This series of objects are inscribed with text taken from a book that has had a tremendous impact on me for its ability to articulate the horrors of female oppression: the novel “Mercy” by Andrea Dworkin.
A Doll That Pees is a baby doll stuck with pins spelling out “It’s when they give you a doll that pees that you recognize the dimensions of the conspiracy.” Freedom for Girls, A life-sized blow-up sex doll, is inked: “There’s a special freedom for girls. It doesn’t get written down in constitutions. It’s the freedom where they get to use you like they want and you get to say, I am, I choose, I decide, I want.”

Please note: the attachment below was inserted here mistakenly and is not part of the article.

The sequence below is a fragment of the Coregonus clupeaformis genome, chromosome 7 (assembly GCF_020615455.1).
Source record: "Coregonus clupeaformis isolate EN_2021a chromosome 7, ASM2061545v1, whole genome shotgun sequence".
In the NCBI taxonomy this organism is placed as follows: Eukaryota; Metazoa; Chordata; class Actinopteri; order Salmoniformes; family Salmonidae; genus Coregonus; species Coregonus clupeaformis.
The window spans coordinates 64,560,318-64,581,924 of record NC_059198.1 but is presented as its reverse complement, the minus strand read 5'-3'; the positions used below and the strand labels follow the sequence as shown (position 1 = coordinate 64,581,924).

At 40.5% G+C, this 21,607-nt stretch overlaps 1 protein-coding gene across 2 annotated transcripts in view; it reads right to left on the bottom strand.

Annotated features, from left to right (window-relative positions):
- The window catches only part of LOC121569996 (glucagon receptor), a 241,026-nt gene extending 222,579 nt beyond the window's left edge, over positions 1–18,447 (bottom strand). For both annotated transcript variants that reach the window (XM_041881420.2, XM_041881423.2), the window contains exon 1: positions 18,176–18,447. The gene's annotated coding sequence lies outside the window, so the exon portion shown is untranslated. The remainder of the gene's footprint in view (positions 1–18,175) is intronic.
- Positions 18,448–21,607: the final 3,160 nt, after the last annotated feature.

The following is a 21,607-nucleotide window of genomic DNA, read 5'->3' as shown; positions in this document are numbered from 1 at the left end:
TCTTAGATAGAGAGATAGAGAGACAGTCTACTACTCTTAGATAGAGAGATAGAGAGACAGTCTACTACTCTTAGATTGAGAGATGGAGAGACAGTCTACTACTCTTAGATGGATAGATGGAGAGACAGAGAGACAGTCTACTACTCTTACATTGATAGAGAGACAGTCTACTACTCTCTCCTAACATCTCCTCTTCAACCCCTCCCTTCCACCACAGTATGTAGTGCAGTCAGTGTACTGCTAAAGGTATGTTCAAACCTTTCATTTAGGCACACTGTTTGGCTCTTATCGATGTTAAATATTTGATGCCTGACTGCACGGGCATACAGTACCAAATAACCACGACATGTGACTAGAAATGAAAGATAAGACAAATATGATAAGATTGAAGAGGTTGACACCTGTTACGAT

His Wife is made from my mother’s stained kitchen apron, in which she cooked countless meals for 10 children. The embroidery reads “His wife took the rap for being mean because she did things - raised the kids, cleaned the floor, said eat now, said sleep now, said we need money for clothes; a terrible bitch of a woman, a tyrant making such demands, keeping track of the details of shelter.” Blood on Cement, which is meant to reference the work of Carl Andre, reads:“Why are there no great women artists? Some people got nerve. Blood on cement, which is all we got in my experience, ain’t esthetic although I think some boys will do very well with it. They’ll put it in museums and get a fine price. Won’t be their blood, it would be some cunt’s they whispered to the night before, a girl’s, and then it’d be art you see.” Finally, “If he follows you and you have the urge to smash him to death, He’s Asked For It, hasn’t he?” puts a feminist twist on the claim that women who act or dress a certain way are “asking for it.”
All work ©1999 except where noted